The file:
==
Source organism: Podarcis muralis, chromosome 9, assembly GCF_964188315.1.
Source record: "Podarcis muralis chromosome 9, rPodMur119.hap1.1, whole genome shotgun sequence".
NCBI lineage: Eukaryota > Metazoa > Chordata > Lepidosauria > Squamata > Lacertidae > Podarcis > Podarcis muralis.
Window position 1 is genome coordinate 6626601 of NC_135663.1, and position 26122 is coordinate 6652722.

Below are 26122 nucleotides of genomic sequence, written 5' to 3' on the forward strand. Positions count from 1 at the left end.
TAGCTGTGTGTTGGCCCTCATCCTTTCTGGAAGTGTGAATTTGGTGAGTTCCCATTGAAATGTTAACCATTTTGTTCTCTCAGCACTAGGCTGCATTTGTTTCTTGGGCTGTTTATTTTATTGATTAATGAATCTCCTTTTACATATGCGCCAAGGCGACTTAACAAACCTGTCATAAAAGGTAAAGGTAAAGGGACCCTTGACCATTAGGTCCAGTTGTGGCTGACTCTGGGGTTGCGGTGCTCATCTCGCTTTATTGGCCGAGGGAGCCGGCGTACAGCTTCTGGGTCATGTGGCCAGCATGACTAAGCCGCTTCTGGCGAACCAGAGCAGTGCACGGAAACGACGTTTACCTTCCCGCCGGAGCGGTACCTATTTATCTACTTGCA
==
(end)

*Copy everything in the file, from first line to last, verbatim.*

Source organism: Podarcis muralis, chromosome 9, assembly GCF_964188315.1.
Source record: "Podarcis muralis chromosome 9, rPodMur119.hap1.1, whole genome shotgun sequence".
NCBI lineage: Eukaryota > Metazoa > Chordata > Lepidosauria > Squamata > Lacertidae > Podarcis > Podarcis muralis.
Window position 1 is genome coordinate 6626601 of NC_135663.1, and position 26122 is coordinate 6652722.

Below are 26122 nucleotides of genomic sequence, written 5' to 3' on the forward strand. Positions count from 1 at the left end.
TAGCTGTGTGTTGGCCCTCATCCTTTCTGGAAGTGTGAATTTGGTGAGTTCCCATTGAAATGTTAACCATTTTGTTCTCTCAGCACTAGGCTGCATTTGTTTCTTGGGCTGTTTATTTTATTGATTAATGAATCTCCTTTTACATATGCGCCAAGGCGACTTAACAAACCTGTCATAAAAGGTAAAGGTAAAGGGACCCTTGACCATTAGGTCCAGTTGTGGCTGACTCTGGGGTTGCGGTGCTCATCTCGCTTTATTGGCCGAGGGAGCCGGCGTACAGCTTCTGGGTCATGTGGCCAGCATGACTAAGCCGCTTCTGGCGAACCAGAGCAGTGCACGGAAACGACGTTTACCTTCCCGCCGGAGCGGTACCTATTTATCTACTTGCA